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Homily: 33rd Sunday in Ordinary Time [A]

Why do we insist on interpreting the parables and the stories so that they confirm existing conditions, endorse dominant cultural values, rather than convincing us of injustice, sin, evil, or the need to be converted to the cross and community? …God stands behind Jesus and his disciples with power, but not the power of money, arrogance, dishonesty, hatred, violence, and cold-blooded heartlessness.
Megan McKenna (Send My Roots Rain: A Spirituality of Justice and Mercy) p. 36

The readings for the Thirty-third Sunday in Ordinary Time can be found here.

All of the parables in Matthew must be viewed through the filter of the burgeoning Christian community and the synagogue that is expelling them.

This parable is no different. The message of Jesus was given to all, but fear demotivates the Jewish leaders. Guarding their tradition and fear of change led the synagogue leaders to hide the light of Jesus and this will be their undoing.

The destruction of the Temple and the Diaspora were dark times for the Jewish people. Matthew explains that the darkness and gnashing of teeth will continue without the light of Christ, and even what they have will be taken away.

Those who shine the light of Christ and are willing to break from tradition and take risks, are rewarded. Belief drives out fear and allows those loyal to Jesus to spread the good news. If we shine the light of Christ to others the good news will bring people to Jesus. Bringing people to Jesus is our richness and reward.

And he said to them, “Take heed what you hear; the measure you give will be the measure you get, and still more will be given you. For to him who has will more be given; and from him who has not, even what he has will be taken away.”
Mark 4:24-25

What does that mean for us today? If we listen to the voices of the people in our lives, how many of them shine the light of Christ? Do we recognize the light of Christ in the message we bring to those people we come in contact with daily?

There is a big warning sign, taken directly from the parable, that we can use to assess those messages we hear and deliver; fear.

If we truly believe in the teachings of Jesus and trust in the power of God there is no need to fear. We simply must love God and love our neighbor. The light of Christ shines brightest when we give our love away.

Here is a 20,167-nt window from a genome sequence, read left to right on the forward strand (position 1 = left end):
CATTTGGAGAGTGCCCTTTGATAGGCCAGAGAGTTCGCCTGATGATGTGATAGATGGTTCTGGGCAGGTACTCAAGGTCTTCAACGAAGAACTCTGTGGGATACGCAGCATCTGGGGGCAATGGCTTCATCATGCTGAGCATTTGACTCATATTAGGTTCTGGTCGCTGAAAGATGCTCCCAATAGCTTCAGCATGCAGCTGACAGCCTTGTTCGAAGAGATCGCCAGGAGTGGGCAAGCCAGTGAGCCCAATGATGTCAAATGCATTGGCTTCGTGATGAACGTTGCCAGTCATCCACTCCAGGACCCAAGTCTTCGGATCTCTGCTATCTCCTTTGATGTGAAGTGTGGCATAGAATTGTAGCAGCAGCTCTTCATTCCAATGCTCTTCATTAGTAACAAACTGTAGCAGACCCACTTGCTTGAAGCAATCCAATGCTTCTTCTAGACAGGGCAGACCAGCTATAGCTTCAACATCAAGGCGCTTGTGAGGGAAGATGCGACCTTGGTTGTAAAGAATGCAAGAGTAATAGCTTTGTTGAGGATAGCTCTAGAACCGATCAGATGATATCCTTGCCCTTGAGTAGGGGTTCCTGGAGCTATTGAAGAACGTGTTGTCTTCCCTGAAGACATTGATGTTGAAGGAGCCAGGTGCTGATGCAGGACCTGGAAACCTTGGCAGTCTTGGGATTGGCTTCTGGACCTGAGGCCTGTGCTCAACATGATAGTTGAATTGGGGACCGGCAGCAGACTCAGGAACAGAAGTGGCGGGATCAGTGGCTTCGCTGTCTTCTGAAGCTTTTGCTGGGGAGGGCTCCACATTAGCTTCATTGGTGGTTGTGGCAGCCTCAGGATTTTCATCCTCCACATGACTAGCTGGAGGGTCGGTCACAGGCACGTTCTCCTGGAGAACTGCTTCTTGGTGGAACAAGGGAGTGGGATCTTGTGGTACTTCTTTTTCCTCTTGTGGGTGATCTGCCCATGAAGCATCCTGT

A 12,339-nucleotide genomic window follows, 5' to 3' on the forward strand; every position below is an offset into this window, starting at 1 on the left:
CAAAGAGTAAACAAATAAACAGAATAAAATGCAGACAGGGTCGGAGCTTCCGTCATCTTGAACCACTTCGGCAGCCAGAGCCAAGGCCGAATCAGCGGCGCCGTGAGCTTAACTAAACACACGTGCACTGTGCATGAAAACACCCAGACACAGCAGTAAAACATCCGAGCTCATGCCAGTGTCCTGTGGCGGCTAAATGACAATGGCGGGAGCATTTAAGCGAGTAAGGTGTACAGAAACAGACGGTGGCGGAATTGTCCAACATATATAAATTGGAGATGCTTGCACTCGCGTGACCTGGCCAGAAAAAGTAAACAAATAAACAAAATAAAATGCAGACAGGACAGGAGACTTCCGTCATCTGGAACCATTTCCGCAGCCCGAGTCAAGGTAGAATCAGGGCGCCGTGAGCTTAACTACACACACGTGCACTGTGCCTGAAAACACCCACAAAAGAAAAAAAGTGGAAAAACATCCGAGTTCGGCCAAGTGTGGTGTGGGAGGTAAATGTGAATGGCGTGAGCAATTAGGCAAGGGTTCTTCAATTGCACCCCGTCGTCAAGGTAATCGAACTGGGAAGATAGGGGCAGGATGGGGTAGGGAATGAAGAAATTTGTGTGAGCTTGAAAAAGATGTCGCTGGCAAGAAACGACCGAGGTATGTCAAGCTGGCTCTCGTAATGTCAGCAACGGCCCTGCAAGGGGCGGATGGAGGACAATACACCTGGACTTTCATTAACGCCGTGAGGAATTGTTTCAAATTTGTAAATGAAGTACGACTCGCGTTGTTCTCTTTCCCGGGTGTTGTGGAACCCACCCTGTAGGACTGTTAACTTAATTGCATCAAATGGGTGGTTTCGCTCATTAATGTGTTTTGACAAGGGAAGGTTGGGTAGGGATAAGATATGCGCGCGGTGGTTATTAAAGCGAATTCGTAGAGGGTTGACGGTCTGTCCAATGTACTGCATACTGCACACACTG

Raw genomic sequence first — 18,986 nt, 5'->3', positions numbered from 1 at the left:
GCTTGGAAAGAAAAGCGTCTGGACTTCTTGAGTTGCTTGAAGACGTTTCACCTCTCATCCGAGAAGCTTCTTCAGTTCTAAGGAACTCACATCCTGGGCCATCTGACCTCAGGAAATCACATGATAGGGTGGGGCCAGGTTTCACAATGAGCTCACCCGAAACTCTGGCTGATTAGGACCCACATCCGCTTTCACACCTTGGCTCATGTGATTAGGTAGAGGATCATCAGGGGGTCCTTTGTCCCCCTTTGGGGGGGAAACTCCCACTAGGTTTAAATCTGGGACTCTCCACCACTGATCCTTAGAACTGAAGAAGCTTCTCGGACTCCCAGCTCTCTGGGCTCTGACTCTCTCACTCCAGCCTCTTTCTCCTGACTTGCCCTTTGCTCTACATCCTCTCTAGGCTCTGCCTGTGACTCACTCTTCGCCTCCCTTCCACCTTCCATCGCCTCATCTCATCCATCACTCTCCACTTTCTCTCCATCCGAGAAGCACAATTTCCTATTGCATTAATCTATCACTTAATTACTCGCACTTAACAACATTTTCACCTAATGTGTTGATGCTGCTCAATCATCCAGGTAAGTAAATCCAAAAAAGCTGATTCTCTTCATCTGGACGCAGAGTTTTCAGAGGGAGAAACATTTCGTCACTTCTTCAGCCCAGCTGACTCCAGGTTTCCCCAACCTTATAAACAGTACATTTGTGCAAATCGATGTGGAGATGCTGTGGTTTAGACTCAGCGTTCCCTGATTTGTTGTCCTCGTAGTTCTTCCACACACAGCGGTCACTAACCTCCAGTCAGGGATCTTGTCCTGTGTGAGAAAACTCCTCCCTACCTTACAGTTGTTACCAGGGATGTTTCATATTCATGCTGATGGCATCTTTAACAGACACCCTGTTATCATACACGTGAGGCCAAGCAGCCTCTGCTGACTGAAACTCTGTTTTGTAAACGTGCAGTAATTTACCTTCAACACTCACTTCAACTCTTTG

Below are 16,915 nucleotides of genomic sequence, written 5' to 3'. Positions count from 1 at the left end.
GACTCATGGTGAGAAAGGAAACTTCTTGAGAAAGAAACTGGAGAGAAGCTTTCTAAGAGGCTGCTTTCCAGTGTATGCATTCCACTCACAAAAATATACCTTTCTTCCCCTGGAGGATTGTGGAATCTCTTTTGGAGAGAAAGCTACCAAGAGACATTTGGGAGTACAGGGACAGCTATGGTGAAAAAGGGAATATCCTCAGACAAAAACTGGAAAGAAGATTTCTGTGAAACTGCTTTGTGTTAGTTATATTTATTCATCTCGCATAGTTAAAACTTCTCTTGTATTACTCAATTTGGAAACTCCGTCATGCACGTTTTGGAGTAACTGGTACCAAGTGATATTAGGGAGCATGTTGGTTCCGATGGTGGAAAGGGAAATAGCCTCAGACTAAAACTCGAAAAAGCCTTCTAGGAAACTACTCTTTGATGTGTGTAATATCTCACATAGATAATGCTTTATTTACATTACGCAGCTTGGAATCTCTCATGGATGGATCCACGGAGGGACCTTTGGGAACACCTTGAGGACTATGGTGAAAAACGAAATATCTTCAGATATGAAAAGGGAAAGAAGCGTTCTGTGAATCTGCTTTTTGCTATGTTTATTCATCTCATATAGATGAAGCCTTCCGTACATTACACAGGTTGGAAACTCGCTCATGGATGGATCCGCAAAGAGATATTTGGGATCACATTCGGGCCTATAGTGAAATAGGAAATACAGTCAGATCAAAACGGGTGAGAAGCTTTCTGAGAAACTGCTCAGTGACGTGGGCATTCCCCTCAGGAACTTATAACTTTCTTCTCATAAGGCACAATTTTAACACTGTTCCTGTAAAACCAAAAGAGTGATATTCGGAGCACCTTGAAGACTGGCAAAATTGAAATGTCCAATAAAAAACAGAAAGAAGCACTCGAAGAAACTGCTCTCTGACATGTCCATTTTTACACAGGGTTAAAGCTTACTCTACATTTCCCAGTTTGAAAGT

If the people around us are preaching hate it is because of fear and they are burying their talents.

If we are guarding our traditions because we fear change, know that we are burying our talents.

If we find ourselves surrounded by people who teach that it is acceptable to exclude others because they are different than us or made mistakes in their lives, it is fear speaking and I don’t need to tell you that they are burying their talents.

If you take one thing away from this homily it should be that the light of Christ must shine on everybody. Jesus accepts everybody, and so should we. Love has no exclusions, for any reason.

We are expected to speak up when we see people burying their talents, but our message must be love. Anger comes from a place of fear, and love must be fearless.

I pray that you are fearless in your love of God and neighbor. For everyone who has, more will be given. I wish you more.

God bless,

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About neodecaussade

I am a Roman Catholic quester. You will find that I have scripture based academic interests. You will discover that I am a conservative Catholic but I am also prone to heterodox tendencies. I am versed in highly pietistic traditionalist practices but I am not a traditionalist. I am interested in entering a discussion on the future of the Roman Catholic Church. I would like to have a role in discussing how the future Church will be shaped.

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